American architect, the half-brother of E. T. Potter, he designed several outstanding US equivalents of High Victorian Gothic, including the Chancellor Green Library, Princeton University, NJ (1871–3), the South Congregational Church, Springfield, MA (1872–5—with bold polychrome treatment and a vast wheel-window of plate-tracery, probably his finest work), and the Custom House, Evansville, IN (1875–9). He took Robert Henderson Robertson (1849–1919) into partnership in 1875, and thereafter the firm's work was strongly influenced by that of H. H. Richardson, notably at the round-arched Alexander Hall, Princeton University (1891–4). The Pyne Library at Princeton (1896–7) and the First Reformed Dutch Church, Somerville, NJ (1895–7), are Gothic Revival. For his houses he drew on the English Domestic Revival as well as on American Colonial exemplars.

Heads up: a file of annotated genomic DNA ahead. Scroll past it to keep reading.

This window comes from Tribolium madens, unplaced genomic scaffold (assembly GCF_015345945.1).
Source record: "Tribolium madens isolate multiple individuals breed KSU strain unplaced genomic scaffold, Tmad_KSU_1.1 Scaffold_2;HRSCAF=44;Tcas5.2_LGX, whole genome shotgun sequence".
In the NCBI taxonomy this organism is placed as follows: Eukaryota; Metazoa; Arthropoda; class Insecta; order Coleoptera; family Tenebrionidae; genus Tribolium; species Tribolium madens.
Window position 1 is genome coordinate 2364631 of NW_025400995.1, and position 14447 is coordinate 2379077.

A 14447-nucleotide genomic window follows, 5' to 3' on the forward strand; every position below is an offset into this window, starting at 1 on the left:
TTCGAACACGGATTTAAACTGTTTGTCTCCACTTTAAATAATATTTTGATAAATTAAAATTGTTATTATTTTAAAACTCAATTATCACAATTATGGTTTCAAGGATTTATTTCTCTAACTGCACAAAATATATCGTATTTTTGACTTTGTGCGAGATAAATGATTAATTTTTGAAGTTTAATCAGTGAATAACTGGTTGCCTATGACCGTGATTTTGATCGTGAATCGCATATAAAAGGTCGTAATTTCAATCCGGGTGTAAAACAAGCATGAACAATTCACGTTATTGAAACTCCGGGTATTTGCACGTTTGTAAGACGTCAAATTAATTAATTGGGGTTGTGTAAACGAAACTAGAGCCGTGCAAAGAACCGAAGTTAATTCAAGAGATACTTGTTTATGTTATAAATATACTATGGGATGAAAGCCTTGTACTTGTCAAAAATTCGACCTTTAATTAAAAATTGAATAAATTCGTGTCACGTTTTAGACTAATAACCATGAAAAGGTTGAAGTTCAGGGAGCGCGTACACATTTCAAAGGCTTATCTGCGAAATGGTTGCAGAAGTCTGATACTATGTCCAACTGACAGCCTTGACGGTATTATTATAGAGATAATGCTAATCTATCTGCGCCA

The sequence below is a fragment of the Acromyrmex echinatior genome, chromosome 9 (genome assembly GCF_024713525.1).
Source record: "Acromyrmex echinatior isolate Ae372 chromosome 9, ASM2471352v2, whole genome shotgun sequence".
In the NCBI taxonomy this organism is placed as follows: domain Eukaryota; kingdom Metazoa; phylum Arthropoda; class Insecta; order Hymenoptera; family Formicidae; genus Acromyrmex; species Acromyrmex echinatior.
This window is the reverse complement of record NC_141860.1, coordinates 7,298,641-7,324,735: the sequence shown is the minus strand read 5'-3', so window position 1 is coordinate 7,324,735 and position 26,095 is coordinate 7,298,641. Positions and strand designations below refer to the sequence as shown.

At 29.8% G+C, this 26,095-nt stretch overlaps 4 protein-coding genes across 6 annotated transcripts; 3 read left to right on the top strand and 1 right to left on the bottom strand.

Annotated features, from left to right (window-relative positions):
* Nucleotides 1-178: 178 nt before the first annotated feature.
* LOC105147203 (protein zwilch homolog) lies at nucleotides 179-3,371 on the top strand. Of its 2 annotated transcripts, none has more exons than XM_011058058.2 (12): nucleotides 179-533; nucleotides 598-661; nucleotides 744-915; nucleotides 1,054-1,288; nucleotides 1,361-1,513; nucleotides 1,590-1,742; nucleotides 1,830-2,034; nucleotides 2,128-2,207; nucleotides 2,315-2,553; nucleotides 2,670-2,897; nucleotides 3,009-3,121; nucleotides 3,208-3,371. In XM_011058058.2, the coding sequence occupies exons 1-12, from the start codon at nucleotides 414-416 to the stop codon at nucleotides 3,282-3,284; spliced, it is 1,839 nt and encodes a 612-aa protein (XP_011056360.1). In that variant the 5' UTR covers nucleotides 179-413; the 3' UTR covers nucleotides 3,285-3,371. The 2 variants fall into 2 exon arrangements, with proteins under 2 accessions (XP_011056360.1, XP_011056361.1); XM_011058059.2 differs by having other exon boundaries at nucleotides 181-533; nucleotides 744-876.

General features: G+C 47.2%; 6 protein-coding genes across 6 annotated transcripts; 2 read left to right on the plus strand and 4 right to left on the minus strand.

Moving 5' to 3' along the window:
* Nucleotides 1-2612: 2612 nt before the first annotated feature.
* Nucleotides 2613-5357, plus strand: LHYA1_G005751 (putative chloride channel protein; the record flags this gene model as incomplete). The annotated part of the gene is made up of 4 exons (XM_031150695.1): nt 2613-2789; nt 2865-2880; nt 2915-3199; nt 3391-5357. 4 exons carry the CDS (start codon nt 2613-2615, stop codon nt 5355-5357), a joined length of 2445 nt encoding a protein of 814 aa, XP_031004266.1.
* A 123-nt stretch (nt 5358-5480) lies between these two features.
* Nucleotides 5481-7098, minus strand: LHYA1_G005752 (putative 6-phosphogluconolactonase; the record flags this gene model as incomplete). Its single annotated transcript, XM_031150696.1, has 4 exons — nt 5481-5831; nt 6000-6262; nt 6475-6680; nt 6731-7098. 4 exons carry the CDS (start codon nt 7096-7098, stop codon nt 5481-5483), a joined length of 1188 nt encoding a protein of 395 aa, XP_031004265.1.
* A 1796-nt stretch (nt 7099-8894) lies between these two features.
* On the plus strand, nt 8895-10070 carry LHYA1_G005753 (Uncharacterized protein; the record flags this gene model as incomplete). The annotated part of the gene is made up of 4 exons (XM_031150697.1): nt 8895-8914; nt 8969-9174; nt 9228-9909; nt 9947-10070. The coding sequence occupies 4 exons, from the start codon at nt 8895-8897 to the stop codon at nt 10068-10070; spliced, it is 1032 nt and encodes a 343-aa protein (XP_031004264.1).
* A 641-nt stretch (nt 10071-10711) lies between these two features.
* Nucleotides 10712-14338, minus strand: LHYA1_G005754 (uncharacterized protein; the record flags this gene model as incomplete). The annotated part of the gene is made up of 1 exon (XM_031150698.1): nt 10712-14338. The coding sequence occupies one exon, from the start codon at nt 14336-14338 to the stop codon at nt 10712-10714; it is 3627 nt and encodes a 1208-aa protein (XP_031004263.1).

Are, xxvi (1909), 176–96;Journal of the Society of Architectural Historians, xxxiii/2 (May 1973), 175–92;S. Landau (1979);Placzek (ed.) (1982);Summerson (ed.) (1968);Jane Turner (1968);
Subjects: Architecture — Art.